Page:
Cole Horibe (So You Think You Can Dance) stars as Bruce Lee in David Henry Hwang’s new theater piece blending dance, Chinese opera, martial arts and drama to depict Lee’s journey from troubled Hong Kong youth to martial arts legend.

The Open House

February 11 – March 23

A new play by Will Eno that hints at being about a family.


February – March

This new play by Branden Jacobs-Jenkins focuses on family confrontation in an old Arkansas plantation after the death of the patriarch and the discovery of a gruesome relic and a surprise visitor.


The theater had a stellar fall season, with Fun Home, The Good Person of Szechuan and the Apple Family Plays.

public_01Twitter: @PublicTheaterNY

Under The Radar

January 8-19

Taking advantage of the relatively fallow period right after the holidays, the Public has presented this festival of new, mostly experimental theater from around the world for ten years. This year’s 16 offerings include shows performed (with English super-titles) in Spanish, Japanese, Dutch (two!), French, and German, but mostly English.  Roger Guenveur Smith, who previously had a one-man show about Huey Newton, now presents Rodney King (remember: “Can we all get along?)

Antony and Cleopatra

February 18-March 17

William Shakespeare’s play edited and directed by Tarell Alvin McCraney in collaboration with the Royal Shakespeare Company transposes the action to 18th century Saint-Domingue on the eve of revolution.

Father Comes Home From The Wars (Parts 1, 2 and 3)

March 14-March 23

Suzan-Lori Parks presents a three-part play about a slave during the Civil War. PART 1 introduces us to Hero, a slave who must choose whether or not to join his master on the Confederate battlefield. In PART 2, a band of rebel soldiers test Hero’s loyalty as the cannons approach. PART 3 finds Hero’s loved ones anxiously awaiting his return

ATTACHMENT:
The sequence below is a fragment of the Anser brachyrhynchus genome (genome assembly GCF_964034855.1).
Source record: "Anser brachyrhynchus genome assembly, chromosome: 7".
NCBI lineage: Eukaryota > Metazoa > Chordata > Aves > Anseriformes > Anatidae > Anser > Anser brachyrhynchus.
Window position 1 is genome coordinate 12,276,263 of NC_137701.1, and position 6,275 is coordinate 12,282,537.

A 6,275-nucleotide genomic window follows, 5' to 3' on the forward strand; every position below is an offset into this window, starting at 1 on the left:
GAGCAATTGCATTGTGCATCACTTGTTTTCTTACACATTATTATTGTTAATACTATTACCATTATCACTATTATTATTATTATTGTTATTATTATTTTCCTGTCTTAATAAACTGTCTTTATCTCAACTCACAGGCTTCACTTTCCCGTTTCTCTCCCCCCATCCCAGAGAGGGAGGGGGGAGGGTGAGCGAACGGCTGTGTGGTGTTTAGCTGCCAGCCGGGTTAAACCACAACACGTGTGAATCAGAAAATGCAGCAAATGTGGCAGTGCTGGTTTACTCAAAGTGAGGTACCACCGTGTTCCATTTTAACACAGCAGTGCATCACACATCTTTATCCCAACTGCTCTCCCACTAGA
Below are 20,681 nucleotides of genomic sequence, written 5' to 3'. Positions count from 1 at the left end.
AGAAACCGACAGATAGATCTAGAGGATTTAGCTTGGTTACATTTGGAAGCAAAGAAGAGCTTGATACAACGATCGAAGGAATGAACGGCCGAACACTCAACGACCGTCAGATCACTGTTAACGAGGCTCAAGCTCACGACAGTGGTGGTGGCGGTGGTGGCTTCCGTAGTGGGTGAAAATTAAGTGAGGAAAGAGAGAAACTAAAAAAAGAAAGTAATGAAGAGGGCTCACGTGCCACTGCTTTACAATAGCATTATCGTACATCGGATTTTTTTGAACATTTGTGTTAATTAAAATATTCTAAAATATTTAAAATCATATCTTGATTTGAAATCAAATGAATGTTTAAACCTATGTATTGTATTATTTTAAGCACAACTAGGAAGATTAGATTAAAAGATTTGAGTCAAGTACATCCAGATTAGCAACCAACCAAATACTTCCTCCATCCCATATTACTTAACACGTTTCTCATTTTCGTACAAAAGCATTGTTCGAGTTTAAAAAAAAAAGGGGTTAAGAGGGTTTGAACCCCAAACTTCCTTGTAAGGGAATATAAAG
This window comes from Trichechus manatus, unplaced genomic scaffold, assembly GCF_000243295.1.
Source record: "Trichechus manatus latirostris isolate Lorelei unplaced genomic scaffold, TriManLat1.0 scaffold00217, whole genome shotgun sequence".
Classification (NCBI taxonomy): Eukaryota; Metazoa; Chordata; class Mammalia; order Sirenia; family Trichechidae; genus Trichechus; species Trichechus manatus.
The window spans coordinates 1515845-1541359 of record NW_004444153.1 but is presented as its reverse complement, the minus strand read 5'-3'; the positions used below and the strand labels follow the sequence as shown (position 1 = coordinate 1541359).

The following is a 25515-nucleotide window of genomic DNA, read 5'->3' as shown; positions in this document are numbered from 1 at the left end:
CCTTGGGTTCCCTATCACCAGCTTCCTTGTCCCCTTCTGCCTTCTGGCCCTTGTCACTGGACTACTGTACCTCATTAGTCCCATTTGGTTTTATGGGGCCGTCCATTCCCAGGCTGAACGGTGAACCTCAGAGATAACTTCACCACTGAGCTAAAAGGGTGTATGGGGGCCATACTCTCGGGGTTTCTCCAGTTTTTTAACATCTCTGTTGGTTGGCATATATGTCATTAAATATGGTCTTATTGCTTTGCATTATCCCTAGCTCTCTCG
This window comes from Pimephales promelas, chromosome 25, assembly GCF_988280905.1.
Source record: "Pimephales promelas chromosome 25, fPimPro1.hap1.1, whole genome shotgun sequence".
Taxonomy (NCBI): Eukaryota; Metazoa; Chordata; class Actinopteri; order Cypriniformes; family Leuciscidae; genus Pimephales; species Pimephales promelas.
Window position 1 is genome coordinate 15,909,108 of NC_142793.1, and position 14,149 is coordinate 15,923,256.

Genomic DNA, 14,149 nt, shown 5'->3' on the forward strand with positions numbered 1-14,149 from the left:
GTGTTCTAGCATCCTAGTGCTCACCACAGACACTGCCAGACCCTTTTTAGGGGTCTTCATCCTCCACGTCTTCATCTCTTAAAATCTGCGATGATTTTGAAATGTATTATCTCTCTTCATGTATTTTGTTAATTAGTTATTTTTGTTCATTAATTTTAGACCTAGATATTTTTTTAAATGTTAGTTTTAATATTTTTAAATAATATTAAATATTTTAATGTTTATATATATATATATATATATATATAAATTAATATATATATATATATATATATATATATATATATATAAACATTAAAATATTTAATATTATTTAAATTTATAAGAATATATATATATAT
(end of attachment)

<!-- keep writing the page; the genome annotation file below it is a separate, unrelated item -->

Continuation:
A Second Chance

March 18-April 13

A musical about a recent widower and a divorcée who meet in mid-life, not trusting that they can find love again.

The Civilians’ The Great Immensity 

TheGreatImmensity1April 8-April 27, 2013

A musical about climate change might sound…well-meaning…if it were in hands other than among the most exciting theater artists in town — writer and director Steve Cosson and Michael Friedman (Bloody, Bloody Andrew Jackson), the leading lights of The Civilians theater company, which has a track record of socially-conscious, theatrically thrilling “investigations.” Phyllis uncovers a mysterious plot surrounding the upcoming international climate summit in Auckland. As the days count down to the Auckland Summit, Phyllis must decipher the plan and possibly stop it in time.


Claire Tow Theater is Lincoln Center’s cutting-edge venue, where tickets are routinely $20.

LincolnCenterlogoTwitter: @LCTheater

Stop Hitting Yourself

January 15 to February 23

The Austin-based theater collective Rude Mechs describes its show as part Pygmalion, part Busby Berkley, part self-help lexicon, borrowing from the plots of 1930′s musicals to dig deep into the contemporary conservative dilemma.

 The City of Conversation

April 10 – June 22